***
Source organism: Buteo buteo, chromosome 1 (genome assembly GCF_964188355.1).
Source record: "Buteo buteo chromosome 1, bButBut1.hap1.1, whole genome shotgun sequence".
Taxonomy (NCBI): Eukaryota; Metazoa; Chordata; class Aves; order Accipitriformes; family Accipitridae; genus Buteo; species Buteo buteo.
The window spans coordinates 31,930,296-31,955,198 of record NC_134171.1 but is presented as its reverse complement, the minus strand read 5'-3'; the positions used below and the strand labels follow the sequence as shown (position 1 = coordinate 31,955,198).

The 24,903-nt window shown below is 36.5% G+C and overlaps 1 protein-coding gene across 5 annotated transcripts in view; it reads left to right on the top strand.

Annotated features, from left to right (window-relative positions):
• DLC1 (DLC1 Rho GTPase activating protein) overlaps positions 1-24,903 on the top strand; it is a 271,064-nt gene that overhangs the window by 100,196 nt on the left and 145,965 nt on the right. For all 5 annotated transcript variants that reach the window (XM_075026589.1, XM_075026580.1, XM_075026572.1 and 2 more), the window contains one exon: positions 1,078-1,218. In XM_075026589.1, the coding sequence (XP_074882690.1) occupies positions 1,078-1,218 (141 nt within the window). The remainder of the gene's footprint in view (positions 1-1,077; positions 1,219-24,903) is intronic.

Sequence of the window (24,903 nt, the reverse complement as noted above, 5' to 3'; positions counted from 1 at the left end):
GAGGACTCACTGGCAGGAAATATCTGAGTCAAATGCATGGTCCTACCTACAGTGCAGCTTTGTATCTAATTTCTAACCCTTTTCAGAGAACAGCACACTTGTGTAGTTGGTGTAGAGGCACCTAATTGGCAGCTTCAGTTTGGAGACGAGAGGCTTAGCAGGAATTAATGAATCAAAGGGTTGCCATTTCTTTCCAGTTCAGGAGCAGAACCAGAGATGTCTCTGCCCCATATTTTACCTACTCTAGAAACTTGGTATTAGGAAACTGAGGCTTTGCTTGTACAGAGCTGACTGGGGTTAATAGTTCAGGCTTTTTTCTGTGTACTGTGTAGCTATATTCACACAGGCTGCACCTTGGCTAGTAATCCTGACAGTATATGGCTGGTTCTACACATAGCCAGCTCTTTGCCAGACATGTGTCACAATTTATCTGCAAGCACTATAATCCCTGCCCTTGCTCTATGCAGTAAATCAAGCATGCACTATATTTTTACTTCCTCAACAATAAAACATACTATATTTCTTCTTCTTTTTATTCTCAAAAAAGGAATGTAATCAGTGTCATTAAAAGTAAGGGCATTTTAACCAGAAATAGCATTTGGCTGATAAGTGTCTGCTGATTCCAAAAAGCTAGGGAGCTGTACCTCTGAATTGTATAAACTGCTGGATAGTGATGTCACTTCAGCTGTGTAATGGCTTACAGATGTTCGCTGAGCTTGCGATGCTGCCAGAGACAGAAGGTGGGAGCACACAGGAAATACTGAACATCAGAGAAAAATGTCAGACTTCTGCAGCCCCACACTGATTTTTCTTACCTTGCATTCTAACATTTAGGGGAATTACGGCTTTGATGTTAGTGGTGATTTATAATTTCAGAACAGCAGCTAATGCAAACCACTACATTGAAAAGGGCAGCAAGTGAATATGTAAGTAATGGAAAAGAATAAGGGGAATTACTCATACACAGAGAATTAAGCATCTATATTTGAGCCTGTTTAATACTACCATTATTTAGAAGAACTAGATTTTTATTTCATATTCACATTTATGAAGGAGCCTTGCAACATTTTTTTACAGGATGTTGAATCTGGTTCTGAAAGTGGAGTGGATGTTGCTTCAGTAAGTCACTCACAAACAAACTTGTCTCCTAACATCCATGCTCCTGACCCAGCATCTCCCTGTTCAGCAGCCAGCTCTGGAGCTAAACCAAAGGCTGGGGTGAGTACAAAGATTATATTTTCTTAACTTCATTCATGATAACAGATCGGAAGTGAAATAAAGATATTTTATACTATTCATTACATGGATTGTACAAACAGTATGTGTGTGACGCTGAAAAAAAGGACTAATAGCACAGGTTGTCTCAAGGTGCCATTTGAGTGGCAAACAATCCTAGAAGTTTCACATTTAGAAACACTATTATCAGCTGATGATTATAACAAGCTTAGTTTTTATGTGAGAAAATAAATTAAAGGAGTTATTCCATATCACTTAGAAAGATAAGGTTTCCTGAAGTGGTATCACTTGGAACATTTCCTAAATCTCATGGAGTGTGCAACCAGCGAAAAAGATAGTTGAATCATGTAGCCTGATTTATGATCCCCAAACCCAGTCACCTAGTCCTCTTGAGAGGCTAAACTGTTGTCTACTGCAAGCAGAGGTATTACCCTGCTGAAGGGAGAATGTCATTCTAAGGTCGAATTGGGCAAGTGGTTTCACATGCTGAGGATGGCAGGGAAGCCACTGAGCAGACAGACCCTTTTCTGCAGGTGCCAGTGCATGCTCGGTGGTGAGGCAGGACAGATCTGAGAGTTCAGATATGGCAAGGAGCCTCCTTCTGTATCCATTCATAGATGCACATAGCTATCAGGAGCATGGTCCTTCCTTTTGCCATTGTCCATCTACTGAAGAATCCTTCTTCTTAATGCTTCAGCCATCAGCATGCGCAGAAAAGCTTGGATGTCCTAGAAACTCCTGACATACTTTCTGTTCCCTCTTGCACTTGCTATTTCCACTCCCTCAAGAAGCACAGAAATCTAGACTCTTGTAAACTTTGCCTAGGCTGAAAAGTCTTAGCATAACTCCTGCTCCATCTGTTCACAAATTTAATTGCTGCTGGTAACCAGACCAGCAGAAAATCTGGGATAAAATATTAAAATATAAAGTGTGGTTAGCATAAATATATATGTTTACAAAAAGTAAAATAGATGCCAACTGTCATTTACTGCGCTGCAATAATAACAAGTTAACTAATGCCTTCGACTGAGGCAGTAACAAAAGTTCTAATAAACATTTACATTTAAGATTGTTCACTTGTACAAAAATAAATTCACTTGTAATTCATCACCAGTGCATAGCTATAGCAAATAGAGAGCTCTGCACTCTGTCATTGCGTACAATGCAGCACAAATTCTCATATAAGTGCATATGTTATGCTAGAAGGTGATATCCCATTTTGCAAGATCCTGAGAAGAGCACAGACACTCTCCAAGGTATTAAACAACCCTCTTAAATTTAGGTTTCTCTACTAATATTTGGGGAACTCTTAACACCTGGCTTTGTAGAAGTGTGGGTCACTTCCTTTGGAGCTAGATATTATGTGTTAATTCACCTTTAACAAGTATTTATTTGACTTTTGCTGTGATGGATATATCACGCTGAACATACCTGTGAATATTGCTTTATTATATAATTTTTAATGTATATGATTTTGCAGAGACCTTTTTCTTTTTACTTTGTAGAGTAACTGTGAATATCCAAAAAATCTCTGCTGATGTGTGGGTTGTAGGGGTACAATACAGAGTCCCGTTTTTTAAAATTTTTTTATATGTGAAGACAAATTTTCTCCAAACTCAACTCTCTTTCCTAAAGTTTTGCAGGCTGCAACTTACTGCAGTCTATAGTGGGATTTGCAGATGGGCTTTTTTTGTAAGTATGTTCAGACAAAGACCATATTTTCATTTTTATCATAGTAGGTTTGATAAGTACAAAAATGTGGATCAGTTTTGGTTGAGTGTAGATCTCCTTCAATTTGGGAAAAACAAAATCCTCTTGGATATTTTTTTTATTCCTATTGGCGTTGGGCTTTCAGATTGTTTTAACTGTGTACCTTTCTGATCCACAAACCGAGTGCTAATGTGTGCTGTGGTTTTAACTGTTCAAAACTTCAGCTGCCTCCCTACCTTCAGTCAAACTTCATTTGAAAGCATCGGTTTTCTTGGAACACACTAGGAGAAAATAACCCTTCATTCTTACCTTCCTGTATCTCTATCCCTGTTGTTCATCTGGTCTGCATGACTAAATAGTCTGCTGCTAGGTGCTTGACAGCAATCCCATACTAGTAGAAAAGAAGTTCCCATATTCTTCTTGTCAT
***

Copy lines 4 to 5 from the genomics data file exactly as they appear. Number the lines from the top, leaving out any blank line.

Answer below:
The window spans coordinates 31,930,296-31,955,198 of record NC_134171.1 but is presented as its reverse complement, the minus strand read 5'-3'; the positions used below and the strand labels follow the sequence as shown (position 1 = coordinate 31,955,198).

The 24,903-nt window shown below is 36.5% G+C and overlaps 1 protein-coding gene across 5 annotated transcripts in view; it reads left to right on the top strand.